Social Media Risk Management – Get your Social Media House in Order in 2012

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Social Media Risk Management

 

Get your Social Media House in Order in 2012

 If you’ve simply been floating happily along on the wave of Social Media growth and use, it’s time to get a bit more serious and understand the maturity management model needed secure your Social Media return on investment while mitigating potential risks.

One of the primary objectives of any program is to assist in establishing long-term policies, strategies and processes involving cross-functional participation to improve Social Media management and adoption. With a long-term corporate focus on risk management and prevention, organizations minimize possible damages resulting from Brand Detractors and attackers, while leveraging success with Brand Advocates.

Firestorm believes that the key components of an effective Social Media Risk Management program are:

Formation of a Social Media Leadership Council – made up of key internal stakeholders representing those functional groups that have ownership of: the brand, enterprise risk management, customer information, customer support, investor relations, board relations, strategic planning, marketing, compliance, finance, legal, insurance, operations, quality assurance, human resources, internal audit, CIS, and others.

Development of clear and complete social media policies and procedures – By building and testing a defined set of response procedures, it is possible to minimize the amount of damage that phishing, identity theft, brand attack/brandjack, or social media crisis can cause. Litigation, awards, fines and judgments are escalating.  You cannot afford a one- or two-line social media policy – to truly mitigate damages, a well reasoned, custom policy specific to your organization is a necessity.

Training, communicating and testing scenarios with staff – Firestorm uses our “Predict. Plan. Perform.” methodology to allow management to use and assess plans and procedures to determine their feasibility and determine whether they will work under actual conditions post-training. In the case of Social Media (and all emergencies), time is critical.  You must assess and measure the degree to which personnel understand their response functions and duties prior to a crisis, enhance coordination, communication, and proficiency among response staff, identify areas for improvement, and increase the ability of management and staff to manage messaging and respond appropriately.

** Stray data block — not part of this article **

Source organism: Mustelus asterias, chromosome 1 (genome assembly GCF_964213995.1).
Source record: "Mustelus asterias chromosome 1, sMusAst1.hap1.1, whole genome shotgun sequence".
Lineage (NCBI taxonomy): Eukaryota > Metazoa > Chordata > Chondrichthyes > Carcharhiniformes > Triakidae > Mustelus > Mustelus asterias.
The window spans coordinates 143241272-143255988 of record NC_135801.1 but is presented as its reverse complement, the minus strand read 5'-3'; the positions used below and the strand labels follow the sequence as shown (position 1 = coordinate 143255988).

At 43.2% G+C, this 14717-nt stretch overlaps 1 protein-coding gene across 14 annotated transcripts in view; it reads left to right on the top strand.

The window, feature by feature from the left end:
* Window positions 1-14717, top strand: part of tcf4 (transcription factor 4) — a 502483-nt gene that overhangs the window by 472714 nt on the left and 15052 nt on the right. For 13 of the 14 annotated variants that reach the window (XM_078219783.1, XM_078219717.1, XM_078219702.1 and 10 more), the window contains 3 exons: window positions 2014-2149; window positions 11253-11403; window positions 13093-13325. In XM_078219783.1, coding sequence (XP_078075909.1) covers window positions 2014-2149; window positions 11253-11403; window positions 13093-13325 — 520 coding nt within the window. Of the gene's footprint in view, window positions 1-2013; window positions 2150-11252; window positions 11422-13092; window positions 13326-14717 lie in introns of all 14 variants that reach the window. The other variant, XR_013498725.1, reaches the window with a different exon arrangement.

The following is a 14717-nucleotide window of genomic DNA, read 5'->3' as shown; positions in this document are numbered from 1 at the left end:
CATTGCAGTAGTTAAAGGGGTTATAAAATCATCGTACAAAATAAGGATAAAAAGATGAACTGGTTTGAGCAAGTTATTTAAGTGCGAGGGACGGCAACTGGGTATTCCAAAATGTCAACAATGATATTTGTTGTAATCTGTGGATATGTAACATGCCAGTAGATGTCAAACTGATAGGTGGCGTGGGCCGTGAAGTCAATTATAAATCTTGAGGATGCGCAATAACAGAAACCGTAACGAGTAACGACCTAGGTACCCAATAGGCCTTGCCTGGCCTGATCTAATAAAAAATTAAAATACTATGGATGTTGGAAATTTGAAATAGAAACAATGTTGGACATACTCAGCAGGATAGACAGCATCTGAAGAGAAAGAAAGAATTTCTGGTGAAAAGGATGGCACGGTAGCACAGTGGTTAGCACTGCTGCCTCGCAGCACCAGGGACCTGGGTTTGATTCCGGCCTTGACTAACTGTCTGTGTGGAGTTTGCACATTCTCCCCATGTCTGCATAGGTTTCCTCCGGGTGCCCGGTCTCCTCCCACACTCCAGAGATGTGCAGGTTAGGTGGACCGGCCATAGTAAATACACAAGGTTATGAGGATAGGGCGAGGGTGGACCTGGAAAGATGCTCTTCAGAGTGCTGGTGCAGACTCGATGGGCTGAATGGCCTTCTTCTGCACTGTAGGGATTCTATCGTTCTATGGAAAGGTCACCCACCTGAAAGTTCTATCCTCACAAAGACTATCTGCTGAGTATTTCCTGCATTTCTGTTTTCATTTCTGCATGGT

Measuring & Monitoring – Simply put, success can only be determined on the basis of having clearly stated objectives in place and an efficient method to monitor and measure results. Determining a select set of objectives to achieve, and monitoring progress should be a priority for the Social Media Leadership Council.

Just as business continuity programs must be built using a best practices approach to preparedness, so too does your Social Media Program.  This approach should be based on, and aligned with, recognized industry standards and best practices. Organizations need to know where their current programs align, and where their programs might have gaps when compared against industry standards and best practices.

While Social Media is an evolving discipline, many crises can be predicted. Acknowledging these signals and developing plans and infrastructure to manage the events which follow dramatically improves the outcome for all stakeholders. Every organization needs to identify its vulnerabilities – existing and potential – and institute procedures to monitor, plan, mitigate and train for impacts in the event of a Social Media or any crisis.

Let us help with a no-fee, one-hour informational interview to answer your specific Social Media questions, and help get your Social Media House in order for 2012 and beyond.

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